Black Americans are thought to be on the fringes of American society, so when they're auditioning for roles in mainstream films and TV shows, they're often asked to play the supporting role of the best friend or the sidekick. The roles are rarely substantive or meaty—just peripheral characters that come in and out of white people's lives.
Or, when they are asked to have a dominant presence in a film, they're asked to play a character that's a stereotype reflecting how the mainstream views black people: funny, ghetto, sassy or an overly opinionated talking head.
That's the experience Zoë Kravitz says she has time and time again whenever she wants to audition for a role. Except she's a "quirky black girl" in the filmmakers' eyes, so they want her to play those kinds of characters.
"People have tried to do that to me over and over again, and I've been fighting it and fighting it," Kravitz said during an interview with the Associated Press.
"I would get auditions and it would be like, 'They want you to play the best friend.' And it's like, 'Why can't I audition for the lead?' Then it'll be like, 'OK, now you're the quirky black girl,' or 'Now you're a hippie,' " she explained.
Kravitz is an actress. That means she can act, and she wishes Hollywood executives would get that: "I can play all kinds of people. I don't have to play myself."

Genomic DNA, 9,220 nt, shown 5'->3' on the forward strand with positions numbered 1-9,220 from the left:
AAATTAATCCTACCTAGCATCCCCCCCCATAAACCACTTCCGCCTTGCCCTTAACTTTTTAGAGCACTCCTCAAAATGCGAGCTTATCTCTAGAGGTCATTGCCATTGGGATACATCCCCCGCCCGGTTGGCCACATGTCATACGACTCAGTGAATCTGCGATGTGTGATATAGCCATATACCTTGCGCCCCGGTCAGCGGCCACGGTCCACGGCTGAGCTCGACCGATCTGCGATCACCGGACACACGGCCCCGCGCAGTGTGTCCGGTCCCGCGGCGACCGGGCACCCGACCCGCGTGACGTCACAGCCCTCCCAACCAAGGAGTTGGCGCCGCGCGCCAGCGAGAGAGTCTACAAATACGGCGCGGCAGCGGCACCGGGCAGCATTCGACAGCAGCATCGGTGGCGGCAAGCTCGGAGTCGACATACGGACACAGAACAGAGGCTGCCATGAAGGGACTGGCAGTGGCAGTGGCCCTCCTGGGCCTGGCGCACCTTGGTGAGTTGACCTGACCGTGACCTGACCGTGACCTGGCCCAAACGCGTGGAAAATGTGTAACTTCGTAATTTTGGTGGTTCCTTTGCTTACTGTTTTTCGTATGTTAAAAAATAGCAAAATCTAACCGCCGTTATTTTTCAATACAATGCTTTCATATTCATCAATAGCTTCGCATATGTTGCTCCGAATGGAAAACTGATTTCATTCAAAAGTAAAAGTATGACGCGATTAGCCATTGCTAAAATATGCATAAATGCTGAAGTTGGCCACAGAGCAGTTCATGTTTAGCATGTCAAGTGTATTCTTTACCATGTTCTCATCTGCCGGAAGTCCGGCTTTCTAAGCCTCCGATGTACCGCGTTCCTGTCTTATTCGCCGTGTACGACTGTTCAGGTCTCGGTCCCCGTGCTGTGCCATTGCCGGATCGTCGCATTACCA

She is loving all the talk about increasing diversity in the industry so that movies and TV reflect America's demographic.
"I love the fact that there's such an open dialogue right now about women in Hollywood and black women and black men in Hollywood and everything in between. Now it's about us bringing the change," she said.
She thinks that black people have to continue creating projects if we want to see the change we're advocating for.
"We started the dialogue, but I don't expect any man to write a script that speaks for me. I don't expect any man to write a script for me," she said. "If we want to be represented properly in Hollywood, let's represent ourselves properly in Hollywood.
"It's our responsibility to say, 'I'm not going to take the same role over and over again,' " she continued. She realizes that black actors take roles because they need to earn a living, but thinks "we have the power to break the stereotypes by a) writing our own things and b) saying no to the same thing over and over again."
Diana Ozemebhoya Eromosele is a staff writer at The Root and the founder and executive producer of Lectures to Beats, a Web series that features video interviews with scarily insightful people. Follow Lectures to Beats on Facebook and Twitter.